(757d) Design of Stratified Hybrid Metal Organic Frameworks for Chemical Detection and Destruction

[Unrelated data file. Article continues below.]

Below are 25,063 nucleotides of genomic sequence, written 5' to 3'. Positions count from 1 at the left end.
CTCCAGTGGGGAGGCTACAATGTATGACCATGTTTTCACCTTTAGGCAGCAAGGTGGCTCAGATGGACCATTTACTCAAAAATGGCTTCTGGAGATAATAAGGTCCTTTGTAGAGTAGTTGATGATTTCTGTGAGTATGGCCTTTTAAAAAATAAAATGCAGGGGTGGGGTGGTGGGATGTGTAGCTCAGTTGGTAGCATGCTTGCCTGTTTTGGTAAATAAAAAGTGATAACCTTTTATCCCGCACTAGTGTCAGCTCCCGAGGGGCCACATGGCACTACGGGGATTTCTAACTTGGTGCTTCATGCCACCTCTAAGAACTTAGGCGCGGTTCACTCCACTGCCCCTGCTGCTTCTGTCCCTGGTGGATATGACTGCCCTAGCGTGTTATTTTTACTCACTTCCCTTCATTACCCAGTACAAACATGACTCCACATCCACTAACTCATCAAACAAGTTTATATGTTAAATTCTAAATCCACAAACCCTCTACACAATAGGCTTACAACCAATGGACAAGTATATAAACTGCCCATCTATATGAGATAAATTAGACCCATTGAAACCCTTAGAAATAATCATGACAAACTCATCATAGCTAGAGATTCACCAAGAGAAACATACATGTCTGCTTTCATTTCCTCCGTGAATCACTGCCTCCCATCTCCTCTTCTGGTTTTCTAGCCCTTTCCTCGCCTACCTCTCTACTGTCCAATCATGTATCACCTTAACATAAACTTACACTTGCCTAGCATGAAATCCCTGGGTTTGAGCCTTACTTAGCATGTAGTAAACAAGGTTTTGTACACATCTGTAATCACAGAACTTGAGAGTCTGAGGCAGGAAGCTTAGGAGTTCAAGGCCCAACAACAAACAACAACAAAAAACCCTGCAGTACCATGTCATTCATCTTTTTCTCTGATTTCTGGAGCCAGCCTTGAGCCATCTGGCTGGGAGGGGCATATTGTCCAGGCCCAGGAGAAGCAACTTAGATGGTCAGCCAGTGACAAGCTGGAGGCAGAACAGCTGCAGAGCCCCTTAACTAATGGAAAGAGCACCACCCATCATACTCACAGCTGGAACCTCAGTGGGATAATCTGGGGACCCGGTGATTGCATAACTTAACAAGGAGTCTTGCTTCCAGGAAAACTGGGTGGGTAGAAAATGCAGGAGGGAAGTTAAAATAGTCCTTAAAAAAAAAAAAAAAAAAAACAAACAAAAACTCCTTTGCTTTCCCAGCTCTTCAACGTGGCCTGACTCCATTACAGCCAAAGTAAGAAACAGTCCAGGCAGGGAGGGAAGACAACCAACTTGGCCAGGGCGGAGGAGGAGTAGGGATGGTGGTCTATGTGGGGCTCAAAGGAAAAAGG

There is a pressing need for materials capable of rapidly detecting and destroying chemical warfare agents. Stratified metal-organic frameworks (MOFs) containing plasmonic nanoparticles may be able to meet this need. Stratified MOFs consist of layered materials having different functional groups in each layer, the purpose of which is to provide a gradient of functional groups to direct transport of target analytes to the center of the MOF. We seek to develop a detailed understanding of the fundamental properties of sorption, transport, photodetection, and photocatalytic degradation of target chemical species in stratified hybrid MOF-nanoparticle systems. The first step to achieve this is to design, synthesize, and evaluate MOFs to identify promising functional groups to produce differential binding of analytes. We use quantum mechanical methods to identify functional groups for binding target species, Monte Carlo methods to perform fluid adsorption isotherms in candidate MOFs, and ab initio molecular dynamics to sample configurations and determine optimal binding sites in MOFs. In addition, we synthesize robust Zr-based MOFs with the identified functional groups, measure isotherms of target molecules to compare with calculations, and use temperature programmed desorption to measure loading and binding energies of target molecules in MOFs.